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Coriell, OSU Partner on Personalized Medicine Study

By a GenomeWeb staff reporter

NEW YORK (GenomeWeb News) – The Coriell Personalized Medicine Institute and the Ohio State University will collaborate to study how useful genomic information and genetic counseling is to doctors and patients in clinical practice and in informing behavior.

The OSU and Coriell Personalized Medicine Collaborative (CPMC) project will use patients recruited through OSU doctors and will incorporate the use of electronic medical records and genomic information to find out whether genomic medicine and genetic counseling has utility in practice, and how doctors and patients use this information when it is available.

The study will focus on congestive heart failure (CHF) and hypertension and will involve up to 1,800 patients who have been diagnosed with these disorders. OSU's Ross Heart Hospital will recruit up to 900 patients with CHF and OSU internal medicine doctors will recruit 900 patient with high blood pressure.

"We hope to show the benefit of genetic counseling on these particular patients," said Kevin Sweet, a genetic counselor and co-investigator of the study at OSU, said in a statement. "We want to know if consistent support and follow through affect patients' willingness to initiate lifestyle changes and whether a better understanding of disease risk and utilization of risk reports prompts ongoing communication with their physician."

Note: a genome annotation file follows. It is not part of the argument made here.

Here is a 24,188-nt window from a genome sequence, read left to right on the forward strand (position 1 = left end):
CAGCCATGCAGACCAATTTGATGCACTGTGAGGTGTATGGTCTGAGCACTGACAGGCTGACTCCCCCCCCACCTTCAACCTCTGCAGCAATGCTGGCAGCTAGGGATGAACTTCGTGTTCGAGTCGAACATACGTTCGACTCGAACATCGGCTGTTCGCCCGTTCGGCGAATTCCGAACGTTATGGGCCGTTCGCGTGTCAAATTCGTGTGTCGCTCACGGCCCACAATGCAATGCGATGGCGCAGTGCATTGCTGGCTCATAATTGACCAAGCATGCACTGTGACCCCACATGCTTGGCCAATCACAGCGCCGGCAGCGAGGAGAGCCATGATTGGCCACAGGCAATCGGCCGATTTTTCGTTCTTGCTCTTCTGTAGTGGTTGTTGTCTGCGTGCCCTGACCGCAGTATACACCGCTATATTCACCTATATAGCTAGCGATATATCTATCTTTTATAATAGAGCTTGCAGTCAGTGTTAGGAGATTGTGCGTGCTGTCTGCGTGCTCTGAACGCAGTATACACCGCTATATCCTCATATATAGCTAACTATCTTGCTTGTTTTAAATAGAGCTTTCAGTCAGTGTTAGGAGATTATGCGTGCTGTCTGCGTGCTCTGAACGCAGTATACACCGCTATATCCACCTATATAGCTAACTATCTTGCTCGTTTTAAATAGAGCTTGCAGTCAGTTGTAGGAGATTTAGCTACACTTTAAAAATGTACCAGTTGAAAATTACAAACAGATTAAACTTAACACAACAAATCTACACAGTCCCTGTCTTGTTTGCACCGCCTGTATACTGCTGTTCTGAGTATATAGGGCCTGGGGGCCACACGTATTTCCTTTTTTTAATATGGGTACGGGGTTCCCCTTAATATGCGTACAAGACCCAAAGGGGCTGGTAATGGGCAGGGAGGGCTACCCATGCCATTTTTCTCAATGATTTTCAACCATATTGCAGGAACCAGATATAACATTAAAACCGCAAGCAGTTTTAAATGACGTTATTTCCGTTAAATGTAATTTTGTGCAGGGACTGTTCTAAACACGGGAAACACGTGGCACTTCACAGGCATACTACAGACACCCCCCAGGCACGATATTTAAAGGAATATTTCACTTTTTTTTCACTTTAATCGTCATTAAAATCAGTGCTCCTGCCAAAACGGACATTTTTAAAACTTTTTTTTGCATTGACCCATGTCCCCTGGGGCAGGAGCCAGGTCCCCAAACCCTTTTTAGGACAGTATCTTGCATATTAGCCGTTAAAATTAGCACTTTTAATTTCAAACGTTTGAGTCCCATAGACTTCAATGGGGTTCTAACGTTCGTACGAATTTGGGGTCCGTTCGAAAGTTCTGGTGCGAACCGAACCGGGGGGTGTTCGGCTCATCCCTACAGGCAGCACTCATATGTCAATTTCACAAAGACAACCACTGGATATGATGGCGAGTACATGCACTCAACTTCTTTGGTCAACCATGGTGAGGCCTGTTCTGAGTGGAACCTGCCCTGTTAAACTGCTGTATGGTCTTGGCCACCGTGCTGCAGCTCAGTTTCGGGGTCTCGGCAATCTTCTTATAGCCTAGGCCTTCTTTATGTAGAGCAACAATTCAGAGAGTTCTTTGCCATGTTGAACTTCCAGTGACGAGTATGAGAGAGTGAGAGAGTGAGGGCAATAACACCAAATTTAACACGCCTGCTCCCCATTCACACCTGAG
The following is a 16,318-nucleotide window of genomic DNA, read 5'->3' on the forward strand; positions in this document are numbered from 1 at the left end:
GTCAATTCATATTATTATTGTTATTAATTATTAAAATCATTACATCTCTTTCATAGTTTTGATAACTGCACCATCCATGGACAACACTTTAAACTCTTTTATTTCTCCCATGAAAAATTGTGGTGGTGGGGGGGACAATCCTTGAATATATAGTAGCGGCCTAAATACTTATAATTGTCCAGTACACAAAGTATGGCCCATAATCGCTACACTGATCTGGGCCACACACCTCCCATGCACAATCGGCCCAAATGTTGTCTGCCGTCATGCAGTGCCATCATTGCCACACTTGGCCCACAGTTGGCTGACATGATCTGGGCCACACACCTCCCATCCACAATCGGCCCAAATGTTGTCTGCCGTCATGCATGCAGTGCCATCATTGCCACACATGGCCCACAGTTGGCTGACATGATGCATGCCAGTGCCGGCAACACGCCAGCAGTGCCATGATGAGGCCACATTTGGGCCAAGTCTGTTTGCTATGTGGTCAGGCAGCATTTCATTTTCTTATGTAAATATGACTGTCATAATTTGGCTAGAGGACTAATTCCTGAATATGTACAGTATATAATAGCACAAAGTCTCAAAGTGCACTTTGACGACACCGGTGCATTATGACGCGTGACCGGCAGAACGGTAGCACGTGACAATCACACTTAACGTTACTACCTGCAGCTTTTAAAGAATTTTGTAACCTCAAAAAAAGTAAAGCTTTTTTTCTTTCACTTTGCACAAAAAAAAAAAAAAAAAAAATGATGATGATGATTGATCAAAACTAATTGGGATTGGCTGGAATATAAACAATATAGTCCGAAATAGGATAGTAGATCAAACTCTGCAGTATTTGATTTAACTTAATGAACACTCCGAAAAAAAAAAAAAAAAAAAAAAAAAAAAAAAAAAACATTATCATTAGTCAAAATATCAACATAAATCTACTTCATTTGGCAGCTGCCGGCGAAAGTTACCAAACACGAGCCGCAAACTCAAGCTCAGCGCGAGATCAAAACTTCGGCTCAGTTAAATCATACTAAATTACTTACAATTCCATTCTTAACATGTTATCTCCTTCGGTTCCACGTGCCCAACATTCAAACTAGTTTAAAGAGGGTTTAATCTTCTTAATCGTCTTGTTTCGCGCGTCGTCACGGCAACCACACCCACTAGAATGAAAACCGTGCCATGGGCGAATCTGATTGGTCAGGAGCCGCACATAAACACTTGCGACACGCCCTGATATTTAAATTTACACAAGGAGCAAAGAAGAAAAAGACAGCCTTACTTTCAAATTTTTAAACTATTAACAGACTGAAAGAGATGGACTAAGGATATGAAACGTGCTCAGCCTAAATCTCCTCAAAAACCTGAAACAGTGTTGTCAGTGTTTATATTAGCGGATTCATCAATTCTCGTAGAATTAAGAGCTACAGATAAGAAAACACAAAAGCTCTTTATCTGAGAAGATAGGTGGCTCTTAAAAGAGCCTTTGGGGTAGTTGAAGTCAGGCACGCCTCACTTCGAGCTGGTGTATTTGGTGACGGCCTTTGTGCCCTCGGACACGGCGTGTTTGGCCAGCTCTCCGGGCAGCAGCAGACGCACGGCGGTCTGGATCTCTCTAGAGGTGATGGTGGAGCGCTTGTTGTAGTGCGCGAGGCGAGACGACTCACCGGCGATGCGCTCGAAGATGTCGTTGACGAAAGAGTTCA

"Another very important goal of the study is to educate physicians on the use of genomic information and implementing genetic counseling in everyday clinical practice," added Clay Marsh, executive director of OSU's Center for Personalized Health Care.

The research also will examine whether genetic data may be used to differentiate CHF patients who respond to treatment compared to those who do not respond to standard treatments. The study also aims to find out if this information could be used to predict which newly diagnosed patients with hypertension will require adjustments to their medications.

"We hope to identify unique genetic signatures between these two groups," Sweet said, by looking for SNPs associated with drugs that are commonly used to treat the disorder.

As part of the collaboration, OSU will recruit 200 volunteers from central Ohio into the CPMC, which will use family history and non-genetic and behavioral factors, such as smoking and body mass index, to develop personalized risk reports.

OSU will provide Coriell with saliva samples that will be tested for around 2 million SNPs using microarrays. The results will be used to determine an individual's genetic risk for a number of common diseases, such as colon cancer, coronary artery disease, type 1 and type 2 diabetes, and patient response to drugs, such as warfarin.

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